“‘Dog!’” cried Helgi. “Hound, I will beat one dog as it deserves!”
In another instant the Jemtlander would have suffered for his temerity, had not Atli seized the angry Norseman’s arm, exclaiming,—
“Peace, Helgi Sigvaldson! Wouldst thou strike my servant in mine own house? The man loves not Norsemen, yet has he saved thy foster-brother’s life, and likely, too, those of Ketill and all his company.”
“Tell us, Atli,” interposed Estein, “what he said on his return.”
“Little he told even me,” replied Atli, “save that he had seen Ketill for the briefest possible space, and then returned straightway home.”
“Did he hear aught of the twenty good men who followed us to King Bue’s hall?”
It was Jomar himself who replied, though without turning over or looking at the speaker.
“Would you have me save them, too, from their fate? I heard naught of them, and wish only to hear of their deaths. Too many enemies have I helped already.”
Helgi was about to reply hotly, but Atli checked him with a gesture, whispering,—
“Will not his deeds atone for his words?”
Low as he spoke, Jomar caught the words, and muttered loud enough to be heard,—
“Would that my words might become my deeds.”
Nothing about the mysterious old man had impressed Estein more than his extraordinary influence over this strange disciple or servant, for he seemed to be partly both; and that one who so loathed and hated the Norsemen could be made to serve his enemies at a word, seemed to point to a power beyond the ken of ordinary man. Helgi, too, was evidently struck, for he looked askance from one to the other, and then fell silent.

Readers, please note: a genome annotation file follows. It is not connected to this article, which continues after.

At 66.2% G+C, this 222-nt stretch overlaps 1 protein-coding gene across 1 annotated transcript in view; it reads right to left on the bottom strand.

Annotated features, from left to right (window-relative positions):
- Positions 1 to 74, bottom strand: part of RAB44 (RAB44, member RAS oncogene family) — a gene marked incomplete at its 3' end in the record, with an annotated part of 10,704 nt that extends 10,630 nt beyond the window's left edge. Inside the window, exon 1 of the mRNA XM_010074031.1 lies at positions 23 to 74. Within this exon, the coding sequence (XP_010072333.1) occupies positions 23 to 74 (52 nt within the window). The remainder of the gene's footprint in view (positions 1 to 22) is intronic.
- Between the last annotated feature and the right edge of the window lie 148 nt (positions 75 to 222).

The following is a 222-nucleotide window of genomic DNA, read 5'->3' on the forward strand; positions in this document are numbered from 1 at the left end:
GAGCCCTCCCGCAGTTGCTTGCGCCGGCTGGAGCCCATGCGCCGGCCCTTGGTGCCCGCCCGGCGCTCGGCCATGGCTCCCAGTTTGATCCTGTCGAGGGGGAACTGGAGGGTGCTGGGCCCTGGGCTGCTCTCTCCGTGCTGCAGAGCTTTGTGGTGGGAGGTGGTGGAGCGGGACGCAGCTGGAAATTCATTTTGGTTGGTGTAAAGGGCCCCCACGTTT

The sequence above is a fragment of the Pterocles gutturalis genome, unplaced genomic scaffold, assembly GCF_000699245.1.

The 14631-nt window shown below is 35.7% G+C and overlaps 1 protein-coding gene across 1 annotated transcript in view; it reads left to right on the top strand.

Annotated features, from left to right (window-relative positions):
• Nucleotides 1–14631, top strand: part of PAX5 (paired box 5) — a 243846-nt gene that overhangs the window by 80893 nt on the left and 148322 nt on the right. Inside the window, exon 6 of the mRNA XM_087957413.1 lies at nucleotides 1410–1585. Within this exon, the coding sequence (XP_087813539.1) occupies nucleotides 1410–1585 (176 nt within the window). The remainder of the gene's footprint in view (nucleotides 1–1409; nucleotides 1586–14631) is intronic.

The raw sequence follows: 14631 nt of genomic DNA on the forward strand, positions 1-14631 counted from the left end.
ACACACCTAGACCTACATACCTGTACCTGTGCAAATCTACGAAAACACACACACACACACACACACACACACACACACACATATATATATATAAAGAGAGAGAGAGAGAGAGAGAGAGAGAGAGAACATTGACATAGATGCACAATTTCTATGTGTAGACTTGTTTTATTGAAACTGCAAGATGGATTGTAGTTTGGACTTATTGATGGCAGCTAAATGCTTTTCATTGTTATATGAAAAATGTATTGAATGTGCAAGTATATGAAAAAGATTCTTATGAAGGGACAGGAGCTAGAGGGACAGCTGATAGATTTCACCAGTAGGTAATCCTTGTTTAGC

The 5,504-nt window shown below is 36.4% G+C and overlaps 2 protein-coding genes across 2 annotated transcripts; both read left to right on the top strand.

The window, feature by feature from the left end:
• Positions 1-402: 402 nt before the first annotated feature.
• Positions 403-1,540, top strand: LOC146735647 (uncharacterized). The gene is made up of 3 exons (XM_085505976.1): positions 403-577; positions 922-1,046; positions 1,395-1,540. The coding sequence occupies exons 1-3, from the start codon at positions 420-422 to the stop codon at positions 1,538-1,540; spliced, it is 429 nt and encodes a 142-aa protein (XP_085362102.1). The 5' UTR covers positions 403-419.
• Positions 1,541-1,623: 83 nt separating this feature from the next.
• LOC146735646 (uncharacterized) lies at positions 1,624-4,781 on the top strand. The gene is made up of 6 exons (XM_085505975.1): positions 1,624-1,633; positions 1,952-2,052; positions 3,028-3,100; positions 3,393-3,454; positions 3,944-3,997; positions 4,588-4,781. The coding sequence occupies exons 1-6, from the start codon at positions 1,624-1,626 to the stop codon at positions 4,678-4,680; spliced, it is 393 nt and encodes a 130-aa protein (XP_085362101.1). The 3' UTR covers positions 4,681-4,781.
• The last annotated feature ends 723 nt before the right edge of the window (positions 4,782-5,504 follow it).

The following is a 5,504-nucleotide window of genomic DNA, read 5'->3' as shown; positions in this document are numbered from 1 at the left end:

By sunrise next morning, the foster-brothers arranged to start for Ketill under Jomar’s guidance, and little time was lost in getting to bed. They went up to the loft by the ladder, heard Atli open a door and evidently enter some inner room, then being very drowsy after the cold air, shortly fell asleep.
Yet the night was not to pass without incident. Helgi knew not how long he had been asleep, when he woke with a shiver, to find that his blankets had slipped off him. He gathered them over him again, and then lay for a few minutes listening to the rising wind. As it beat up in mournful gusts and soughed through the pines, he said to himself, “The frost has left at last, and thankful am I for that.” He was just dropping off to sleep again, when his attention was startled into wakefulness by a knock at the outer door. It was repeated twice, and then he heard Jomar rise with much growling, and go softly across the floor. There followed a parley apparently through a closed door, which ended in a bolt shooting back, and the door opening with a whistle of wind. So far he had been in that half-waking state when things produce a confused and almost monstrous impression, but suddenly his wits were startled into quickness.